- the need for existence (safety, physiology);
- need for communication (involvement, identity, security);
- need for growth (self-expression, association).
In accordance with the theory of hierarchy of needs, Alderfer (ERG theory) reflected the ascent from more specific to less specific needs. Herzberg's theory of motivation is based on the identification of human needs. According to Herzberg, besides the factors that lead to the sense of job satisfaction, there are co-factors the presence of which leads to dissatisfaction activity. Dual-structure theory of motivation developed by Frederick Herzberg is the concept of organization of work based on the two categories of factors:
health factors (also called hygiene factors);
Therefore, all the theories discussed above are based on the existence of different types of needs and their relationship, which can be used in the development of incentive programs to encourage individual behavior and organizational structures.
Process-Based Perspectives on Motivation
This part of Chapter 4 claims that process-based perspectives on motivation are the equity theory and the expectancy theory, which include the Porter-Lawler model. According to the information in the chapter, the process-based theories of motivation do not deny the existence and influence on a person's needs. They indicate that people's behavior is shaped not only by their influence, but also is determined by perception, expectations related to the specific situation, and the possible consequences of the chosen type of behavior. They describe the dynamics of the interaction of different motives and examine how behavior can be encouraged and guided (Griffin, & Moorhead, 2010, p. 95).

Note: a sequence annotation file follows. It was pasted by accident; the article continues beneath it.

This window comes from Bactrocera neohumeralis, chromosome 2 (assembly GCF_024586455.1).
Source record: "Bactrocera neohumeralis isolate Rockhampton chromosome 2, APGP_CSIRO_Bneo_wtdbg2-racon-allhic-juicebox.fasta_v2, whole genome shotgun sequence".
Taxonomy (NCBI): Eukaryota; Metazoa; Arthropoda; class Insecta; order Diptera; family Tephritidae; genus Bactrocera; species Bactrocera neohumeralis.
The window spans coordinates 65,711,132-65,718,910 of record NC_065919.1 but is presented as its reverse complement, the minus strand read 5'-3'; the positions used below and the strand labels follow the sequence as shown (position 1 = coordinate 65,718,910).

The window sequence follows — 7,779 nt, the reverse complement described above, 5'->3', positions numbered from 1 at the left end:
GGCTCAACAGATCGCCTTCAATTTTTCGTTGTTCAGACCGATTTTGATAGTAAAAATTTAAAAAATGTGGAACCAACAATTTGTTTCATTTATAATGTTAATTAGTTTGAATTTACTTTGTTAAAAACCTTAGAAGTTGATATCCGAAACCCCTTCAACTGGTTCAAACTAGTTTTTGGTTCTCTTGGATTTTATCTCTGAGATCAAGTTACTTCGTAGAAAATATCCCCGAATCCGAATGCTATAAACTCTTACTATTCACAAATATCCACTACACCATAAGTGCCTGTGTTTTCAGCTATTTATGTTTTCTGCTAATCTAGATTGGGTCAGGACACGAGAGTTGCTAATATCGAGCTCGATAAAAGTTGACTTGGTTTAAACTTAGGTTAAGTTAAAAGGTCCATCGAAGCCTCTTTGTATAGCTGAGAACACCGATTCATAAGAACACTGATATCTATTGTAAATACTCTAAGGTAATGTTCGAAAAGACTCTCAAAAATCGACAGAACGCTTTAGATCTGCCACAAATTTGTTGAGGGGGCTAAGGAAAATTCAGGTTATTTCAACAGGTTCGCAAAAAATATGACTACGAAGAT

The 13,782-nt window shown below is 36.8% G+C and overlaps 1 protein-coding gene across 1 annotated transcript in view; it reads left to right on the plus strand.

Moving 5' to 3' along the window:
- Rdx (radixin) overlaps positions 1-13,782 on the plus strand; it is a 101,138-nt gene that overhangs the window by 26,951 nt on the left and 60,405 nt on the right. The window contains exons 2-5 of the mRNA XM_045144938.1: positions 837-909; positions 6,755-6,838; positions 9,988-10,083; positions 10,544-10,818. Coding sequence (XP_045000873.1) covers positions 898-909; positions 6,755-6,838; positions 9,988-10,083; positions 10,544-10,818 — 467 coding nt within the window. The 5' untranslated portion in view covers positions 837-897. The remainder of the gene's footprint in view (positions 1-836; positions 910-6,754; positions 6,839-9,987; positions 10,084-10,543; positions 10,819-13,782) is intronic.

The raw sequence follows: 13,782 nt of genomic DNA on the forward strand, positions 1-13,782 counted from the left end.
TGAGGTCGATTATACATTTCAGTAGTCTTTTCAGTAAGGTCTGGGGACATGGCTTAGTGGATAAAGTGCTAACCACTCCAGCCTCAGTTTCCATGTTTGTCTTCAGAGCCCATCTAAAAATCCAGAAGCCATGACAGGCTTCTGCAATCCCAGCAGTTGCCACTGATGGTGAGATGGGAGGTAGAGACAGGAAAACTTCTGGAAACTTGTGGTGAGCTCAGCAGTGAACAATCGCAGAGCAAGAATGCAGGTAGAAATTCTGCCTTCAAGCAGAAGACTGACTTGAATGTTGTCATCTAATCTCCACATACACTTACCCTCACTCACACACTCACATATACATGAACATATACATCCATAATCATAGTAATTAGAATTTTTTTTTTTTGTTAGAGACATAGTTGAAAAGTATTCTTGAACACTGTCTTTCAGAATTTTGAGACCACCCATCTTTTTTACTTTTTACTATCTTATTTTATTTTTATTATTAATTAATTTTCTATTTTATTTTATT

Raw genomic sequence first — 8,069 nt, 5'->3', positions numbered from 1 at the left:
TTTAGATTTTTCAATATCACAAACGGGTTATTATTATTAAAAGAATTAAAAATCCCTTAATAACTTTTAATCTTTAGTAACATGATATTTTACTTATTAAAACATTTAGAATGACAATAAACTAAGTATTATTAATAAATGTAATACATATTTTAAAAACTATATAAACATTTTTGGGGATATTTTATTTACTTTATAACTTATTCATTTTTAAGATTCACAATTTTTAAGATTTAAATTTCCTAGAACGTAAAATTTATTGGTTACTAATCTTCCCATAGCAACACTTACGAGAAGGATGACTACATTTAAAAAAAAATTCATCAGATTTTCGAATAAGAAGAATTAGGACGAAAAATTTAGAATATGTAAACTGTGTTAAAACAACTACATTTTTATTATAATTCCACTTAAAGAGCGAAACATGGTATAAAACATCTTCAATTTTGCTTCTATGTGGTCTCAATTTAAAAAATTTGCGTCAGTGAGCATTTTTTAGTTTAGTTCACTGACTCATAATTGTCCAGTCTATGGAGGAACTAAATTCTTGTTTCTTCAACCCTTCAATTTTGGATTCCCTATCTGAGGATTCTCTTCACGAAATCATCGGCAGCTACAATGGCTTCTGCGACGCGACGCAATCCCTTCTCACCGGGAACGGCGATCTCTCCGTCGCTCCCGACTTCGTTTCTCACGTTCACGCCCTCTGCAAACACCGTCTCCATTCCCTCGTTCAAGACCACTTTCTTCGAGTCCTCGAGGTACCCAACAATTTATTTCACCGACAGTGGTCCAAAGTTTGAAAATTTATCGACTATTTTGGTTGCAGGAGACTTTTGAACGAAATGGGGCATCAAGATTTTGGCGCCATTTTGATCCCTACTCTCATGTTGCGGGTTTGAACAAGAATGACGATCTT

Process-based theory argues that human behavior is determined not only by the specific needs but also the conditions of preparation: with the expectation of obtaining the desired remuneration and with a fair evaluation. There are two types of process-based theories: the theory of expectations and the theory of justice, and the Porter-Lawler model. The process-based theories analyze how people allocate effort to meet their needs in the process of achieving the goals and how they choose a particular type of behavior (actions). It is also assumed that the role of motivational needs is considered from the point of view of how people focus their efforts on achieving results.
Learning-Based Perspectives on Motivation
Basing on the information discussed in the chapter part Learning-Based Perspectives on Motivation, the motivational aspects include the information on how learning occurs, reinforcement theory and learning, social learning in organization, and organizational behavior modification. Therefore, the most important factors for the effective functioning of the enterprise are stable and highly qualified staff. In order to solve these two problems at the same time, the company should ensure the effective training of the employees.
With the right approach, learning can be an important motivating factor that will hold as a long-term perspective for personnel retention and attraction of the new employees. After all, the timely and high-quality training, retraining, and advanced training of personnel can extend the range of theoretical knowledge and practical skills (Griffin, & Moorhead, 2010, p. 102). This improvement is directly related to the performance of not only individual employees, but also the whole enterprise. It is proven that an increase in the level of employees education, skills, and/or abilities will lead to the increase of labor productivity.
In conclusion, it is essential to clarify that the concept of motivation can be regarded as a set of forces that motivate a person to carry out activities with an expenditure of effort, at a certain level of diligence and good faith, and with a certain degree of persistence in the direction of achieving certain goals. Speaking of motivation, it should be noted that the efficiency of labor depends on the correct use of the strategy of the employees motivation. The modern approach to the motivational system usage should involve a skilful choice of a manager to influence staff in specific situations in the most effective ways.